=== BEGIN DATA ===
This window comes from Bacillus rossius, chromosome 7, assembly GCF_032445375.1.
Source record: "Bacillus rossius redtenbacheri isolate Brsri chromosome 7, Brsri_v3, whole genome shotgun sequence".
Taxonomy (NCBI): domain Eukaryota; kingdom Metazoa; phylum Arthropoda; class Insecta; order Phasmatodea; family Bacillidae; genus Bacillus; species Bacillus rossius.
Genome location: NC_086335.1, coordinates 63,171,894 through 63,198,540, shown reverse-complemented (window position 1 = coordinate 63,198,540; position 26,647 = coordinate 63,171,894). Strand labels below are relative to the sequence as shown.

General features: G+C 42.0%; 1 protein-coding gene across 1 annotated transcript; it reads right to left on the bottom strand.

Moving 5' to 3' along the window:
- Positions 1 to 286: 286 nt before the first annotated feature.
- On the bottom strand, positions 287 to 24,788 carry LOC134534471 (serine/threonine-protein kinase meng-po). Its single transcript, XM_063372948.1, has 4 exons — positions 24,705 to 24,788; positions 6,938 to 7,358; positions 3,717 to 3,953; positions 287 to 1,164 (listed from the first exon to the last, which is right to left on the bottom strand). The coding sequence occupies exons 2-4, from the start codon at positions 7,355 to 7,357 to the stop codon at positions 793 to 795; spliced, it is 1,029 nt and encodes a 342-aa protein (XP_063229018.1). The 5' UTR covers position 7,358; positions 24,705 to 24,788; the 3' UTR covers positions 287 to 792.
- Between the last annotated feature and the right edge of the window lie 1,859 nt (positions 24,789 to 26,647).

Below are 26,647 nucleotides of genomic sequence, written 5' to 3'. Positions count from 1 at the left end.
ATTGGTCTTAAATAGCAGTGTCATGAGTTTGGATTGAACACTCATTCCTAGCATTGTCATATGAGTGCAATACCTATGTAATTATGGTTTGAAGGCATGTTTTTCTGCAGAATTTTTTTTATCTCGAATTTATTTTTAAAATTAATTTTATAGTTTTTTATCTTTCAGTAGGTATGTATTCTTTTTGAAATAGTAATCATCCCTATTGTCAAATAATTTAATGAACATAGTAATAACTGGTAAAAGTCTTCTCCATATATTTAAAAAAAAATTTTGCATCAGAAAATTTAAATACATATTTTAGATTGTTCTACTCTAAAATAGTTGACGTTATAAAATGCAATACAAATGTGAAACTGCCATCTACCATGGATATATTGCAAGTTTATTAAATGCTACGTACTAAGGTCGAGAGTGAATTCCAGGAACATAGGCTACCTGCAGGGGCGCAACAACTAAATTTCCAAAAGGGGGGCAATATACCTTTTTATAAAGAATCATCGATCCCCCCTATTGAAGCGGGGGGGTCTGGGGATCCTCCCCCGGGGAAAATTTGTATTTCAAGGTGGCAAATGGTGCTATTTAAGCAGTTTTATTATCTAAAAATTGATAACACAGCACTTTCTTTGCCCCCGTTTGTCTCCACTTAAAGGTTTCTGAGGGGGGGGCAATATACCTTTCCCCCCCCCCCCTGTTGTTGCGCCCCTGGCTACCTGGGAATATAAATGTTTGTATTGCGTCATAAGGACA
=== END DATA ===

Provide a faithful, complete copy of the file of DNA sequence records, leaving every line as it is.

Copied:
This window comes from Bacillus rossius, chromosome 7, assembly GCF_032445375.1.
Source record: "Bacillus rossius redtenbacheri isolate Brsri chromosome 7, Brsri_v3, whole genome shotgun sequence".
Taxonomy (NCBI): domain Eukaryota; kingdom Metazoa; phylum Arthropoda; class Insecta; order Phasmatodea; family Bacillidae; genus Bacillus; species Bacillus rossius.
Genome location: NC_086335.1, coordinates 63,171,894 through 63,198,540, shown reverse-complemented (window position 1 = coordinate 63,198,540; position 26,647 = coordinate 63,171,894). Strand labels below are relative to the sequence as shown.

General features: G+C 42.0%; 1 protein-coding gene across 1 annotated transcript; it reads right to left on the bottom strand.

Moving 5' to 3' along the window:
- Positions 1 to 286: 286 nt before the first annotated feature.
- On the bottom strand, positions 287 to 24,788 carry LOC134534471 (serine/threonine-protein kinase meng-po). Its single transcript, XM_063372948.1, has 4 exons — positions 24,705 to 24,788; positions 6,938 to 7,358; positions 3,717 to 3,953; positions 287 to 1,164 (listed from the first exon to the last, which is right to left on the bottom strand). The coding sequence occupies exons 2-4, from the start codon at positions 7,355 to 7,357 to the stop codon at positions 793 to 795; spliced, it is 1,029 nt and encodes a 342-aa protein (XP_063229018.1). The 5' UTR covers position 7,358; positions 24,705 to 24,788; the 3' UTR covers positions 287 to 792.
- Between the last annotated feature and the right edge of the window lie 1,859 nt (positions 24,789 to 26,647).

Below are 26,647 nucleotides of genomic sequence, written 5' to 3'. Positions count from 1 at the left end.
ATTGGTCTTAAATAGCAGTGTCATGAGTTTGGATTGAACACTCATTCCTAGCATTGTCATATGAGTGCAATACCTATGTAATTATGGTTTGAAGGCATGTTTTTCTGCAGAATTTTTTTTATCTCGAATTTATTTTTAAAATTAATTTTATAGTTTTTTATCTTTCAGTAGGTATGTATTCTTTTTGAAATAGTAATCATCCCTATTGTCAAATAATTTAATGAACATAGTAATAACTGGTAAAAGTCTTCTCCATATATTTAAAAAAAAATTTTGCATCAGAAAATTTAAATACATATTTTAGATTGTTCTACTCTAAAATAGTTGACGTTATAAAATGCAATACAAATGTGAAACTGCCATCTACCATGGATATATTGCAAGTTTATTAAATGCTACGTACTAAGGTCGAGAGTGAATTCCAGGAACATAGGCTACCTGCAGGGGCGCAACAACTAAATTTCCAAAAGGGGGGCAATATACCTTTTTATAAAGAATCATCGATCCCCCCTATTGAAGCGGGGGGGTCTGGGGATCCTCCCCCGGGGAAAATTTGTATTTCAAGGTGGCAAATGGTGCTATTTAAGCAGTTTTATTATCTAAAAATTGATAACACAGCACTTTCTTTGCCCCCGTTTGTCTCCACTTAAAGGTTTCTGAGGGGGGGGCAATATACCTTTCCCCCCCCCCCCTGTTGTTGCGCCCCTGGCTACCTGGGAATATAAATGTTTGTATTGCGTCATAAGGACA